Another of our spring projects this year is moving our high schooler into our college kid's old bedroom, and turning her bedroom into a guestroom. We'll probably recycle most of the furnishings from the college kid's room for the guestroom, but it's time I replaced the ancient particle board bookcase he used for eighteen years with something a bit smaller and guest-friendly. Of course there has to be a bookcase in the guestroom; to me a room without books is boring and lifeless.
The problem with bookcases are that 90% of them are basically designed to resemble open-fronted rectangles, rather like refrigerator boxes with built-in shelves. Functional, yes, inspirational and/or decorative, not especially. While I appreciate the many utilitarian shelves I use for storing my collection, for a guestroom I'd like something different, maybe quirky or arty and more fun than a big box (without being so weird it gives our guests nightmares.) It would be really neat if someone designed bookcases with themes from genres, series or even individual titles, wouldn't it?
CustomFurnitureOnline.com's prices for their handmade furnishings are most definitely beyond the reach of my budget, but two of the bookcases on their site caught my eye. This first one reminded me of that old nursery rhyme that started off with "There was a crooked man and he walked a crooked mile . . . " Visually it's wacky, fun and appealing, and it looks as if it would fit in the same space as a traditional bookcase. I think this crooked charmer would work great in a child's room, too. My only reservation (aside from the hefty price tag) is the narrowing of each shelf at one end; you'd likely only be able to fit paperbacks or some low-profile art object on that side. Also the slanting of the books might bother some people who prefer to read non-tilted spines.
Another, smaller design offered on their site is this three-shelf unit that includes two front braces either carved from or carved to resemble tree branches. I liked this shelving unit because it is more suitable for limited space (the room we'll be making over is the smallest bedroom in the house.) The open sides and curving front braces also help it avoid that refrigerator-box feel; it made me think of the great treehouse from Swiss Family Robinson. I'm not particularly in love with the appearance of the wood they used for the backing and shelves, though, because it looks a lot like the cheap plastic veneer-particle board stuff they use for bookcases you can buy for thirty bucks from Wal-Mart. I think a darker wood would have contrasted better with the prettier front branch-shaped braces.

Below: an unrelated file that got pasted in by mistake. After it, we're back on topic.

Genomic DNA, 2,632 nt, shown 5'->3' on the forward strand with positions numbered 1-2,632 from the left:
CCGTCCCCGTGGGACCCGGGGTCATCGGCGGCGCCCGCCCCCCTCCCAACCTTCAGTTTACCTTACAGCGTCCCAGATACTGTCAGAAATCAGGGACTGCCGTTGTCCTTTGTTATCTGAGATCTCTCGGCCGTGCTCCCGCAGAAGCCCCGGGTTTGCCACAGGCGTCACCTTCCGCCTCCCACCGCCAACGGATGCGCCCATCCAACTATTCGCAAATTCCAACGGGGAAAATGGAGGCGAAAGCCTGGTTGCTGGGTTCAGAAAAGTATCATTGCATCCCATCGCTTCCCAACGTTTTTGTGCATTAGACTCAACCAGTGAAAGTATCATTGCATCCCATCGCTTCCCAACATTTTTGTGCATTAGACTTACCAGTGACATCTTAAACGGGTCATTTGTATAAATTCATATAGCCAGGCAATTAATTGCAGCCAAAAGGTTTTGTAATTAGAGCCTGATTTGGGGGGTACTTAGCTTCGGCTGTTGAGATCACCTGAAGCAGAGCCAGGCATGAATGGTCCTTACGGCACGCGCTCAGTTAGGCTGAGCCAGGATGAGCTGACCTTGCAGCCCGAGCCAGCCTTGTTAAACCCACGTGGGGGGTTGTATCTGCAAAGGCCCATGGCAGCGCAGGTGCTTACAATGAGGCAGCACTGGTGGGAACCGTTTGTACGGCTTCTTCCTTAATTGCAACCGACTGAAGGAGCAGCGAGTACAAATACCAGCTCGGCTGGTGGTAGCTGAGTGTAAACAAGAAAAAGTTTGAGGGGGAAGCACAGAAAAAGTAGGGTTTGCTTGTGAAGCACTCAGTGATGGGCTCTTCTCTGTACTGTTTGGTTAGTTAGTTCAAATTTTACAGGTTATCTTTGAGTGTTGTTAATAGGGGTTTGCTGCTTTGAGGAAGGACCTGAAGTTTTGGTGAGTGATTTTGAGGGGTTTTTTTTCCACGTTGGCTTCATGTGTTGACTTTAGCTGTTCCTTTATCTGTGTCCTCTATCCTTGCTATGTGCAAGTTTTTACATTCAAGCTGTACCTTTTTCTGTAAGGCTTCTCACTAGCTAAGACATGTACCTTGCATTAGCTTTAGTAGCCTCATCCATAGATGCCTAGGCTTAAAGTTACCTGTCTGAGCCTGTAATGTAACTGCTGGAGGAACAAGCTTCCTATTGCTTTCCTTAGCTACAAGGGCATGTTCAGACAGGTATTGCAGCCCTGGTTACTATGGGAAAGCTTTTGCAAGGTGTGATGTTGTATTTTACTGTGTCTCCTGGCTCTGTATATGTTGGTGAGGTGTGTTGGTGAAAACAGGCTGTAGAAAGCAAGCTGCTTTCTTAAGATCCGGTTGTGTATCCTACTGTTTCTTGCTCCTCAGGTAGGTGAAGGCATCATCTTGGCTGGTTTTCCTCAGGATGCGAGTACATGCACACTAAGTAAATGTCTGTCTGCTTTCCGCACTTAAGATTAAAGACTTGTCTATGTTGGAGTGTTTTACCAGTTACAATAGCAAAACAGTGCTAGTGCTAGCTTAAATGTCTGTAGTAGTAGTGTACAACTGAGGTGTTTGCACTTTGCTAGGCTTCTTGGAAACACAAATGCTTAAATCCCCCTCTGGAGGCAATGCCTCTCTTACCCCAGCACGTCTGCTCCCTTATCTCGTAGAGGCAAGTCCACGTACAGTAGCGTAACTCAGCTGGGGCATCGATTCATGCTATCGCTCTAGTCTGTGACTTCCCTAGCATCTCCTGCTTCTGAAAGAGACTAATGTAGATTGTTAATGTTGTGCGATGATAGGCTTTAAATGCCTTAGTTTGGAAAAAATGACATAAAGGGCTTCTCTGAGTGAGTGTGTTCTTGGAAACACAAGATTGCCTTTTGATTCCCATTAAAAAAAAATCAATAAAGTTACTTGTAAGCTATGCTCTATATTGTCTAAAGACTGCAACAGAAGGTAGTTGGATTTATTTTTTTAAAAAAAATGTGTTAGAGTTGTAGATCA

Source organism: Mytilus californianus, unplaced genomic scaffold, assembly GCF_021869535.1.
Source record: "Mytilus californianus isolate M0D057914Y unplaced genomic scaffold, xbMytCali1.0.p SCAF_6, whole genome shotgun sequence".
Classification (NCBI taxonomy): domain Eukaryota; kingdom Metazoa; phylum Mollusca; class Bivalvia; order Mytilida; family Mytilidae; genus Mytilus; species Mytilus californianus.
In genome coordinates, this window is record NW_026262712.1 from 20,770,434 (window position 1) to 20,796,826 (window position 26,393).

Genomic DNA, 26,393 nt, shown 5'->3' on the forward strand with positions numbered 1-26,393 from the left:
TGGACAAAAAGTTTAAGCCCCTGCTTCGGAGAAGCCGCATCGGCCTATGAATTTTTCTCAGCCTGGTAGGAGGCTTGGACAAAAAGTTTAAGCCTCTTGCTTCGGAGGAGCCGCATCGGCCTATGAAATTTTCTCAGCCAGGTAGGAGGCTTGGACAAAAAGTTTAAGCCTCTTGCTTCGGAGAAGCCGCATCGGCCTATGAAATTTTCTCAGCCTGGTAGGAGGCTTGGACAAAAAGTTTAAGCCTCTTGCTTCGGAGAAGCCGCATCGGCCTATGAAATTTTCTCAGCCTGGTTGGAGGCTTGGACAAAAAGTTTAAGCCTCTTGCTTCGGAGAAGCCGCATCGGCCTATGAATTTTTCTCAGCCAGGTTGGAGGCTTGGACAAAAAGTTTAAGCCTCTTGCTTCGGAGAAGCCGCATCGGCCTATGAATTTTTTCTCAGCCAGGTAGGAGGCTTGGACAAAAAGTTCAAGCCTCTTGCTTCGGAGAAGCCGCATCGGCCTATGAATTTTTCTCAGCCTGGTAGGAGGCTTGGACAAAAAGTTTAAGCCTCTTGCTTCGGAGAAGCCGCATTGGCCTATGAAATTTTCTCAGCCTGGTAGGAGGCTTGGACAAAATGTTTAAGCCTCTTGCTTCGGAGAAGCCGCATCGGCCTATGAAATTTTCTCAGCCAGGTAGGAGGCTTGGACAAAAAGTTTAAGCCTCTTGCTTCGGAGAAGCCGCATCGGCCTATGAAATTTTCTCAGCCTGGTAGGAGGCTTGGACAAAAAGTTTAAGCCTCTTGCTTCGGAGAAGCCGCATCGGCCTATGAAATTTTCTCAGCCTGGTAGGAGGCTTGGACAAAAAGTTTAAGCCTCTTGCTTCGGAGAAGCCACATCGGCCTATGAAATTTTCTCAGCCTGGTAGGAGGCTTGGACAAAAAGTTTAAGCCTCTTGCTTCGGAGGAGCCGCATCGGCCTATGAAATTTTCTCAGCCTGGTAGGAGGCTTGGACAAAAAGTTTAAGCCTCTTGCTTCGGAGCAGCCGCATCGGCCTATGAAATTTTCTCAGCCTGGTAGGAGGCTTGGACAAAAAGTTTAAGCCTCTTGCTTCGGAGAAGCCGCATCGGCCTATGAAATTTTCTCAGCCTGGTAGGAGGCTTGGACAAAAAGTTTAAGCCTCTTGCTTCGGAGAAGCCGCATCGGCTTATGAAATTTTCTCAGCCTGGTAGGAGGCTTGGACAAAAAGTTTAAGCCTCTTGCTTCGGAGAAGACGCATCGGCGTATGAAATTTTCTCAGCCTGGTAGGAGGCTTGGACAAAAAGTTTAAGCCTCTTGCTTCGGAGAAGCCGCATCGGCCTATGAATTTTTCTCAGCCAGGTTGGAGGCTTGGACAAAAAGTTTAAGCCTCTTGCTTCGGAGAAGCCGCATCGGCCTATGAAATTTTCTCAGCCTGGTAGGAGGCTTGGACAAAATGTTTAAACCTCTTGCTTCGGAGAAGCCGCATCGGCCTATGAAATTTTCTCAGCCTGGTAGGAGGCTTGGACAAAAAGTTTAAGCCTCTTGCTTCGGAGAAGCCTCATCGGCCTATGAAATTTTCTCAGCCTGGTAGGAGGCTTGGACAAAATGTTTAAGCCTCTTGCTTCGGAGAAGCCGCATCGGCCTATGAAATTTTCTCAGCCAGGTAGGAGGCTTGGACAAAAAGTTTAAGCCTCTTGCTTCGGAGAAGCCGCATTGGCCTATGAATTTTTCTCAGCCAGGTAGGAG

21st-design.com offers this unique Wintertree design bookcase that I instantly imagined right at home in any kid's library or school media center (the first book I'd put on it would be Where the Wild Things Are. It's stark enough to work just as well in some artist's loft in Soho, too. And wouldn't it be great if you could stretch a hammock between two of these bookcases? I'd probably spend every afternoon curled up there with a book. The problem here is the height; I'm guessing that short folks like me would only be able to reach the first two or three shelves. Also, stability -- unless the base is heavily weighted, it would probably be easy to to tip over and topple this tree.
Iroonie.com has one of the topsy-turvey bookcases that I've seen used by some publisher somewhere (can't remember off the top of my head now.) It sets the traditional bookcase on point, something we quilters do with patchwork to get a different perspective, so any of Jennifer Chiaverini's Elm Creek Quilts novels would look at home in this. In fact I can think of dozens of geometric quilt patchwork designs that would make wonderful bookcases. You'd need a lot of wall space, however, to accommodate a good-size version of this design because the base ends up being so wide. This time the incline of the book spines actually bothers my eye; I don't like the look of that.
Since my guy and I grew up by the sea, when I found this boat bookcase on Etsy I immediately felt lust in my heart. I like everything about it: the craftsmanship, the contrasts between the natural wood and the painted outer hull panels, the combination of functionality with art and the quirkiness of a boat-shaped bookcase. It's also a visual metaphor for exactly how books can whisk us off on exciting journeys. When you look at something like this as a theme it inspires you; you could literally build an entire room around this one bookcase -- and promises to be a lot more fun than just going with colors, patterns or furnishing styles. That said, as much as I like the boat bookcase, Hemingway's The Old Man and The Sea is not the look that I want for this room.
So I'm still looking around, but I'm sure when I see the right bookcase I'll know it. Or maybe I'll design something myself based on themes from my books. I could do a spaceship with shelves for StarDoc, a suit of medieval armor for the Darkyn, a double helix for the Kyndred . . . makes me wish I was a carpenter.
What sort of bookcase(s) do you have in your favorite reading space? Have you come up with a unique way to make a place for your book collection? Let us know in comments.